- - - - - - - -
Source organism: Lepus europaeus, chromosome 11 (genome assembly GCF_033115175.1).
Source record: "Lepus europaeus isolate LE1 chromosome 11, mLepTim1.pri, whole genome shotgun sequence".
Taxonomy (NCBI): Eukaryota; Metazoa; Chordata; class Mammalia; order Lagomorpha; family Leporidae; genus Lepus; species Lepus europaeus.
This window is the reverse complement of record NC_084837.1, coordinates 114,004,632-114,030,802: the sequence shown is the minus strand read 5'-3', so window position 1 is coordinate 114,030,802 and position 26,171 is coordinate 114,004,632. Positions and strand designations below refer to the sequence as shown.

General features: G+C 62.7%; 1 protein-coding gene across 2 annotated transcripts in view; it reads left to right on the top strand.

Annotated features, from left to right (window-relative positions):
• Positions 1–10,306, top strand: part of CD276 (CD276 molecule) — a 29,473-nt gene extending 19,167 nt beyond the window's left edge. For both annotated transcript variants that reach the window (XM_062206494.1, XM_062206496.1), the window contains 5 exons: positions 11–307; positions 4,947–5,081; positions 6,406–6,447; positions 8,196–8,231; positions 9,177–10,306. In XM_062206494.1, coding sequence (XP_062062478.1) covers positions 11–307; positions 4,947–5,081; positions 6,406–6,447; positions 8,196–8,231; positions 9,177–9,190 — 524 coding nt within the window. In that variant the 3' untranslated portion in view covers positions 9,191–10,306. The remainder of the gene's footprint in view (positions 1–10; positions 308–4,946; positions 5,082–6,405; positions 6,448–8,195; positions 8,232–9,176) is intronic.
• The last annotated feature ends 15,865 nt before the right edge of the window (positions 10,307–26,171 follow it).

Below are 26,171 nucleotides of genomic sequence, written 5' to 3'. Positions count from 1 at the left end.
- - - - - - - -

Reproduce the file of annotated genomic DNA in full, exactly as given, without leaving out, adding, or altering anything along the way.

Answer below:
Source organism: Lepus europaeus, chromosome 11 (genome assembly GCF_033115175.1).
Source record: "Lepus europaeus isolate LE1 chromosome 11, mLepTim1.pri, whole genome shotgun sequence".
Taxonomy (NCBI): Eukaryota; Metazoa; Chordata; class Mammalia; order Lagomorpha; family Leporidae; genus Lepus; species Lepus europaeus.
This window is the reverse complement of record NC_084837.1, coordinates 114,004,632-114,030,802: the sequence shown is the minus strand read 5'-3', so window position 1 is coordinate 114,030,802 and position 26,171 is coordinate 114,004,632. Positions and strand designations below refer to the sequence as shown.

General features: G+C 62.7%; 1 protein-coding gene across 2 annotated transcripts in view; it reads left to right on the top strand.

Annotated features, from left to right (window-relative positions):
• Positions 1–10,306, top strand: part of CD276 (CD276 molecule) — a 29,473-nt gene extending 19,167 nt beyond the window's left edge. For both annotated transcript variants that reach the window (XM_062206494.1, XM_062206496.1), the window contains 5 exons: positions 11–307; positions 4,947–5,081; positions 6,406–6,447; positions 8,196–8,231; positions 9,177–10,306. In XM_062206494.1, coding sequence (XP_062062478.1) covers positions 11–307; positions 4,947–5,081; positions 6,406–6,447; positions 8,196–8,231; positions 9,177–9,190 — 524 coding nt within the window. In that variant the 3' untranslated portion in view covers positions 9,191–10,306. The remainder of the gene's footprint in view (positions 1–10; positions 308–4,946; positions 5,082–6,405; positions 6,448–8,195; positions 8,232–9,176) is intronic.
• The last annotated feature ends 15,865 nt before the right edge of the window (positions 10,307–26,171 follow it).

Below are 26,171 nucleotides of genomic sequence, written 5' to 3'. Positions count from 1 at the left end.